Effects of an agri-environment scheme on bumblebee reproduction at local and landscape scales
Basic and Applied Ecology
This is the author accepted manuscript. The final version is available from Elsevier via the DOI in this record.
Reason for embargo
© 2015 Gesellschaft für Ökologie. Agri-environment schemes (AES) have been implemented across Europe, aiming to mitigate effects of habitat loss in agro-ecosystems for a range of declining species. These include pollinating insects such as bumblebees, for which positive effects of AES on abundance and species richness have been shown. However, there is a lack of evidence for effects of AES on reproduction of target species, at either local or landscape scales. We conducted a large-scale study across landscapes exhibiting a gradient of agricultural intensity to investigate the effects of a targeted flower mixture, sown in patches of three different sizes, on an index of the total biomass of bumblebee sexuals (males and queens) on replicated transects within each landscape. We used this index (MQ) as a measure of bumblebee reproduction. After controlling for floral density on transects, we found that MQ was significantly higher on sown flower patches than on conventionally managed control patches at local scales throughout the three-year study. While sown flower patches did not significantly increase MQ in surrounding landscapes, MQ was higher in landscapes surrounding larger (1. ha) than smaller (0.25. ha) sown patches. Our results suggest that, while responses of different bee species may vary depending on the plant species sown, targeted flower mixtures can enhance bumblebee reproduction by providing locally attractive forage resources to bumblebees of all castes and sexes from nests within foraging distance. If established at large enough scales, sown flower patches may lead to a detectable spill-over of reproductives into surrounding landscapes. Furthermore, effects of sown patches on MQ were moderated by landscape context, the strongest positive responses being detected at sites with high proportions of arable land. This supports previous findings that AES can deliver greater net benefits for pollinators in more intensively farmed landscapes.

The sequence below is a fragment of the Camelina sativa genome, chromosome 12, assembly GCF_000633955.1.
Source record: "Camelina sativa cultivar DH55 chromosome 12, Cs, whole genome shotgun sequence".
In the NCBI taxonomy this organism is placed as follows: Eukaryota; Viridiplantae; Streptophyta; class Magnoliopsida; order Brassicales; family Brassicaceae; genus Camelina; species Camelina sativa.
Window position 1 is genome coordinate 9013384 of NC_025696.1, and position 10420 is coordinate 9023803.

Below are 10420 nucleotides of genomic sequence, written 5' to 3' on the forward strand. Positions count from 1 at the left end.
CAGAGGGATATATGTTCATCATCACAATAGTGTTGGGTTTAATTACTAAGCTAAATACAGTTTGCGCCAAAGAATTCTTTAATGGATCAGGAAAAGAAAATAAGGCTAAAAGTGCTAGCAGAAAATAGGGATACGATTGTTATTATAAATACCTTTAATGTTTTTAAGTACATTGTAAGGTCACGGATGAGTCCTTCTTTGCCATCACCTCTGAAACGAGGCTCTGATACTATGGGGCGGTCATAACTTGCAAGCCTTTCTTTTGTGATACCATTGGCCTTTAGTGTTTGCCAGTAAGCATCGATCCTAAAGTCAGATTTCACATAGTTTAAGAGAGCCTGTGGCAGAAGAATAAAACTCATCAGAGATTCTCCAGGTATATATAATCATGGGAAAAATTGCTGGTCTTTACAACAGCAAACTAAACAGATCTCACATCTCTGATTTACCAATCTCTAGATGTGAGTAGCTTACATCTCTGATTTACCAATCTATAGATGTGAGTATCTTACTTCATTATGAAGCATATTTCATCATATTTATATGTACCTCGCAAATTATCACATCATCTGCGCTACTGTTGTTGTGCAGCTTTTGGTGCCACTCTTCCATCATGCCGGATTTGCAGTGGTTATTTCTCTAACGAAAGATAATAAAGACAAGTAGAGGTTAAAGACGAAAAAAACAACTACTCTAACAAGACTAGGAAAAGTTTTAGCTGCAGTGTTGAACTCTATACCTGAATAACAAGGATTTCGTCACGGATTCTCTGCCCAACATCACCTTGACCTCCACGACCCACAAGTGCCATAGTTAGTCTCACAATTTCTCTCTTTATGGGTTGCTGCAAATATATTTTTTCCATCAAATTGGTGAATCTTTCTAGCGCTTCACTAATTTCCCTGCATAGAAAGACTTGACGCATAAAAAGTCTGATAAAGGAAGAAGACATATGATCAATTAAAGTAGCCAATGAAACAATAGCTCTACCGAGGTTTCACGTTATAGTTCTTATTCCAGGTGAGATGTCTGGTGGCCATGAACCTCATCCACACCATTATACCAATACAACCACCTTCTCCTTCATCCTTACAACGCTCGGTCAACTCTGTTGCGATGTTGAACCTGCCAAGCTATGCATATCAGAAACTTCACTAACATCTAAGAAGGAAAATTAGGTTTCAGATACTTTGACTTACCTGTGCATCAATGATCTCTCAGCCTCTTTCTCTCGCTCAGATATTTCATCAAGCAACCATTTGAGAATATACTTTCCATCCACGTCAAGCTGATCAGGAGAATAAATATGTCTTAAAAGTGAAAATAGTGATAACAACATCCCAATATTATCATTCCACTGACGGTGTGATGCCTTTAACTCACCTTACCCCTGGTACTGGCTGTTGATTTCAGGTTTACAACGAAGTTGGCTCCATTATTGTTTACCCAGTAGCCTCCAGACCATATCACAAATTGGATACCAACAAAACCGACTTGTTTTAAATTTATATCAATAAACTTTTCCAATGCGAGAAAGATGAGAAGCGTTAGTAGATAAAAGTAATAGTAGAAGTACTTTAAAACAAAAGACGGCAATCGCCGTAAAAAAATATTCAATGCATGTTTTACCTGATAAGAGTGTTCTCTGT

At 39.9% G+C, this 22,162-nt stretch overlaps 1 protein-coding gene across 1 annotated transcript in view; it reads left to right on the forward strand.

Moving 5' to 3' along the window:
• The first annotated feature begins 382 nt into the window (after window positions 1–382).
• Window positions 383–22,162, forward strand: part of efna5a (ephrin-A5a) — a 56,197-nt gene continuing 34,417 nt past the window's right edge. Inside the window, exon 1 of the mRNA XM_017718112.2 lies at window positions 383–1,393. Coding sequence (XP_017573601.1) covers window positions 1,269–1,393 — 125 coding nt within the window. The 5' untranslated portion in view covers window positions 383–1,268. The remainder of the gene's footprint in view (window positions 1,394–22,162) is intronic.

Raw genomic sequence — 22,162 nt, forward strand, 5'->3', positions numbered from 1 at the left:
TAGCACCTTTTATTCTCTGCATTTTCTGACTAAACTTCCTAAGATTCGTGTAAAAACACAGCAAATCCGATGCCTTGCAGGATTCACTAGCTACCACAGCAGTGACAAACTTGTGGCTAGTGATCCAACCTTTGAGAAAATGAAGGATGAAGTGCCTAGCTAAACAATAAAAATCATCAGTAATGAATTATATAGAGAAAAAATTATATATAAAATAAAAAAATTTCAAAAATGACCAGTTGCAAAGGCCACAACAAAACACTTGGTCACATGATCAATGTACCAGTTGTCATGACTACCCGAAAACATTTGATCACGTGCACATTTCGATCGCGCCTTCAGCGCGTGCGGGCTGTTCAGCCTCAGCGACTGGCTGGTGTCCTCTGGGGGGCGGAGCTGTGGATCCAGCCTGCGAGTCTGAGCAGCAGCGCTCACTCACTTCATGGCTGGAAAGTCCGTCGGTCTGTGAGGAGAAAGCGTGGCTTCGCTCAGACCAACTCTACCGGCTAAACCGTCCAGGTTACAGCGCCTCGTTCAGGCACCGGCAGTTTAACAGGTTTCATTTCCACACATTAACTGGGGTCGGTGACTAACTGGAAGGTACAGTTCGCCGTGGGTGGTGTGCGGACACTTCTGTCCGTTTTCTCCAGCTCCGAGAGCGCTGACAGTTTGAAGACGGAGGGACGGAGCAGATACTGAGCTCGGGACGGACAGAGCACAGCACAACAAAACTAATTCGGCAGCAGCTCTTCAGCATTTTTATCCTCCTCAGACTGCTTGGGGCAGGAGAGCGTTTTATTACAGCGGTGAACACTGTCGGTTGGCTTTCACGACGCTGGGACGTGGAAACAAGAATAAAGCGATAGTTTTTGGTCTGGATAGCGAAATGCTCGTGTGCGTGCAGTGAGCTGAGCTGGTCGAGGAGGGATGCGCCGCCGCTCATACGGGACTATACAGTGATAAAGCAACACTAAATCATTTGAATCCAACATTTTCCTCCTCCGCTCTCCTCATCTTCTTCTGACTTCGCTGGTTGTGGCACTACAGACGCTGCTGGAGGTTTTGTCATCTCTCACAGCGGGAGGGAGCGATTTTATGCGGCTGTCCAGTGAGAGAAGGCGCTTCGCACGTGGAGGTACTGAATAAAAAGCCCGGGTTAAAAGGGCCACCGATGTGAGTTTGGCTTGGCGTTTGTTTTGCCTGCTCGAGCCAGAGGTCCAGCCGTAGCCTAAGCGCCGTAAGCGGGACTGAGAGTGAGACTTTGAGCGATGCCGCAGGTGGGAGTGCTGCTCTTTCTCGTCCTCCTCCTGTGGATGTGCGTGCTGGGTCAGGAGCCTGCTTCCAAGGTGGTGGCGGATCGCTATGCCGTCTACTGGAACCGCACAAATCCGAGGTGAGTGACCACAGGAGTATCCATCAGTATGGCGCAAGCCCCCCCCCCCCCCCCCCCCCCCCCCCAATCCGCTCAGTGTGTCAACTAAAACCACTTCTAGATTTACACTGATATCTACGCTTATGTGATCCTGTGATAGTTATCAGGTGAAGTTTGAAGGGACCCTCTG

This research was funded by the UK Department for Environment, Food and Rural Affairs (research grant BD1625), and Natural England, Peterborough, UK.
Vol. 16, Iss. 6, September 2015, pp. 519 - 530